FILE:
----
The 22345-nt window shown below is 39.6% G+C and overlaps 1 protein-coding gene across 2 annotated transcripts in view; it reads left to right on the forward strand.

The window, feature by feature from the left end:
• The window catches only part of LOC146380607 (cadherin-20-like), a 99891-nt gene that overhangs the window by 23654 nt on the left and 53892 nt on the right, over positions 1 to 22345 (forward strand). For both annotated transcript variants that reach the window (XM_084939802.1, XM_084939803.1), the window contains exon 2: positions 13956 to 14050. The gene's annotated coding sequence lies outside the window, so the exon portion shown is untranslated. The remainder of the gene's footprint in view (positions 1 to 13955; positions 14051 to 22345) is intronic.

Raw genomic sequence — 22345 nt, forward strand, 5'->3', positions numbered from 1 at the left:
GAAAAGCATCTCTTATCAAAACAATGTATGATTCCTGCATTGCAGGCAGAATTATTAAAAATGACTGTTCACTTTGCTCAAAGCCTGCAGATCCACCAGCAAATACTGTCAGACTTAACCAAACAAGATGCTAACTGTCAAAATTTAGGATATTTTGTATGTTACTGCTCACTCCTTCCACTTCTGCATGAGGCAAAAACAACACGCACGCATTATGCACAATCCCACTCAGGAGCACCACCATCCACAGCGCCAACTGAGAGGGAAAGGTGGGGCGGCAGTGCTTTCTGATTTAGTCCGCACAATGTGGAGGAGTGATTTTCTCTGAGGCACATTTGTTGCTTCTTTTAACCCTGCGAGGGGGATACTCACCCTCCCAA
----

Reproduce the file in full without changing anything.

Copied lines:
The 22345-nt window shown below is 39.6% G+C and overlaps 1 protein-coding gene across 2 annotated transcripts in view; it reads left to right on the forward strand.

The window, feature by feature from the left end:
• The window catches only part of LOC146380607 (cadherin-20-like), a 99891-nt gene that overhangs the window by 23654 nt on the left and 53892 nt on the right, over positions 1 to 22345 (forward strand). For both annotated transcript variants that reach the window (XM_084939802.1, XM_084939803.1), the window contains exon 2: positions 13956 to 14050. The gene's annotated coding sequence lies outside the window, so the exon portion shown is untranslated. The remainder of the gene's footprint in view (positions 1 to 13955; positions 14051 to 22345) is intronic.

Raw genomic sequence — 22345 nt, forward strand, 5'->3', positions numbered from 1 at the left:
GAAAAGCATCTCTTATCAAAACAATGTATGATTCCTGCATTGCAGGCAGAATTATTAAAAATGACTGTTCACTTTGCTCAAAGCCTGCAGATCCACCAGCAAATACTGTCAGACTTAACCAAACAAGATGCTAACTGTCAAAATTTAGGATATTTTGTATGTTACTGCTCACTCCTTCCACTTCTGCATGAGGCAAAAACAACACGCACGCATTATGCACAATCCCACTCAGGAGCACCACCATCCACAGCGCCAACTGAGAGGGAAAGGTGGGGCGGCAGTGCTTTCTGATTTAGTCCGCACAATGTGGAGGAGTGATTTTCTCTGAGGCACATTTGTTGCTTCTTTTAACCCTGCGAGGGGGATACTCACCCTCCCAA